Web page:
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Hands-on Gear Review
Alite Mantis Review
Overall avg rating 2.0 of 5 based on 1 review. Most recent review: September 28, 2015
Cons: Expensive, requires time to set-up and stow away
Despite giving the Alite Mantis our Top Pick Award during our last camping chair review, we were not thrilled with its performance this time around. In comparison to the other portable models we tested, it was less stable and comfortable than the REI Camp Stowaway Low but more stable and easier to set-up than the Therm-a-Rest Treo. The Mantis' seat was roomier feeling than the seat of the Big Agnes Helinox One, but not everyone enjoyed its permanently reclined position. Take caution in the wind with this chair as its light weight and sail-like construction will make it fly! Lastly, this chair has the second lowest seat height of any of the models we tested, which makes it more difficult to get out of, so don't bring it along for Grandpa because he might not be able to get out of it.
RELATED: Our complete review of camping chairs
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Analysis and Hands-on Test Findings
The Alite Mantis is a good portable model contender but is only recommended if you want a very small and lightweight chair. It is not particularly sturdy, but it is portable and more comfortable to lounge in than the ground. It does not offer any storage for additional features, but the ground is within arm's reach. It packs down to the size of a liter water bottle and weighs less than two pounds. If you're interested in a lightweight model, we recommend checking out our Top Pick for Portability, the Big Agnes Helinox Chair One.
Testers felt that the comfort of the Mantis was average. Its bucket seat is comfortable, but it is too reclined. If you try to lean forward, it is uncomfortable for your neck. If you don't lean forward, it is uncomfortable to eat or read. The Mantis has a small frame which also decreases its stability - lateral movement or assembly on a sandy or uneven surface resulted in concerns over toppling out of the seat. Its base stand is several inches narrower than the Helinox's, a significant design concern that explains its limited stability.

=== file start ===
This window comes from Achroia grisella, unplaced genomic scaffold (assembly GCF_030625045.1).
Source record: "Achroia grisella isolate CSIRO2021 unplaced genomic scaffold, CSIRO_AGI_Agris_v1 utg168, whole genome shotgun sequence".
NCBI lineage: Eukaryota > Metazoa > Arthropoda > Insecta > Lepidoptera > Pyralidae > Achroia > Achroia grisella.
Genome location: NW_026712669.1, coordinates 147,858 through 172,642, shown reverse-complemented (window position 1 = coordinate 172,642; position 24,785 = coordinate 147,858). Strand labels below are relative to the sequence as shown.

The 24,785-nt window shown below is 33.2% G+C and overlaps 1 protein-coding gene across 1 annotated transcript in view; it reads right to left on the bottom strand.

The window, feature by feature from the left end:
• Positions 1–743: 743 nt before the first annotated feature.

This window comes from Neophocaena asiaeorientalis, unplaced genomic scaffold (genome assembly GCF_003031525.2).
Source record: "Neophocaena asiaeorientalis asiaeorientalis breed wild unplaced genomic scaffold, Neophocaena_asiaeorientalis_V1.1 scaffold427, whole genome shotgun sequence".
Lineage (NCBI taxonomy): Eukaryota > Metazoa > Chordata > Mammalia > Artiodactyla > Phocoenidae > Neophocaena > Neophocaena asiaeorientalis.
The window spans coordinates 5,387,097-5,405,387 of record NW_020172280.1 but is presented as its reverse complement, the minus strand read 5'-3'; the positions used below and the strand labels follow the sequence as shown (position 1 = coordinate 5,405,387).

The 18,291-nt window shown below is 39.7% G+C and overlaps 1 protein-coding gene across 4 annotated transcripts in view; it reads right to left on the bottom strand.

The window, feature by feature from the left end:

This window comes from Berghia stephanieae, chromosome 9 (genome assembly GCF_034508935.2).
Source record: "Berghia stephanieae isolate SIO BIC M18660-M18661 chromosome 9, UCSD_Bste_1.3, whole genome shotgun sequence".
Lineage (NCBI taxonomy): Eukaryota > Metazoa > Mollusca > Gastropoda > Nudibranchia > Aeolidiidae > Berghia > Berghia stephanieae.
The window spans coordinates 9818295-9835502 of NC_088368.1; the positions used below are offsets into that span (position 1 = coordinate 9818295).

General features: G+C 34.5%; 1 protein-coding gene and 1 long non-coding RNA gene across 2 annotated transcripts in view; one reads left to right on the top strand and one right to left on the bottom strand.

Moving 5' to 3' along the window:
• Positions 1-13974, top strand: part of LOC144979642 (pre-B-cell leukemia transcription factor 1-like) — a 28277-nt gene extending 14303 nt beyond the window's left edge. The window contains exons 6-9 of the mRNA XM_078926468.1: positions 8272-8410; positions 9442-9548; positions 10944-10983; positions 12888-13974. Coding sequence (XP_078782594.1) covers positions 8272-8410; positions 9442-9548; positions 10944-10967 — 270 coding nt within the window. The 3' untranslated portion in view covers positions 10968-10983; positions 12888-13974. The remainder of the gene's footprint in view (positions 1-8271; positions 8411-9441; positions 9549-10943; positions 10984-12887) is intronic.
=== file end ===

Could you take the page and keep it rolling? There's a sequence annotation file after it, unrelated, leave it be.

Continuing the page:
The Mantis received a nearly perfect score on portability. It weighs 1 lb and 14 oz and can pack down to a size that is slightly larger than a one liter water bottle. It is a little tricky to get all of the chair's parts to fit into the included storage bag, but this skill improves with practice. Its packed size is smaller than the Helinox and slightly larger than the Treo.
The materials of this chair consist of a 210 D ripstop nylon seat and aluminum poles. There were no issues with wear or tear during our testing process and testers felt its materials seemed quite sturdy. However, the Mantis did not withstand our durability tests. One 150 lb tester stood on the chair and its horizontal aluminum frame bar snapped in half. We gave it above average scores for durability.
Ease of Set-Up
Setting up the Mantis is almost the exact same process as setting up the Helinox. Both chairs have very secure pole/chair connections with reinforced stitching. The aluminum frame has an internal bungee system that allows all of the chair's frame pieces to stay connected even when disassembled. We scored the assembly of this chair as slightly better than average.
This portable model has no additional features, however its low position does makes the ground very accessible.
We only recommend this chair for lightweight or size sensitive applications, such as backpacking or other activities that require fair amounts of walking. It was not preferred for long periods of sitting. Overall, however, we recommend our Top Pick for Portability, the Helinox, over the Mantis.
Not a single tester was interested in paying the full retail price for this limited-use item. Retailing for $120, one could buy a Coleman Oversize Quad Chair with Cooler for everyone in the family instead and still save a few bucks. It is simply not stable or comfortable enough to justify its cost.
Overall, our testers just didn't like the Alite Mantis enough to recommend it. It is too low to the ground, not comfortable enough, and very unstable. All of these qualities limited its utility; instead, we would recommend either the Helinox as a portable model or the REI Camp Stowaway Low as relatively portable, very stable, and comfortable model.
Alite Monarch Butterfly
— Laura Lingeman
OutdoorGearLab Member Reviews
Most recent review: September 28, 2015
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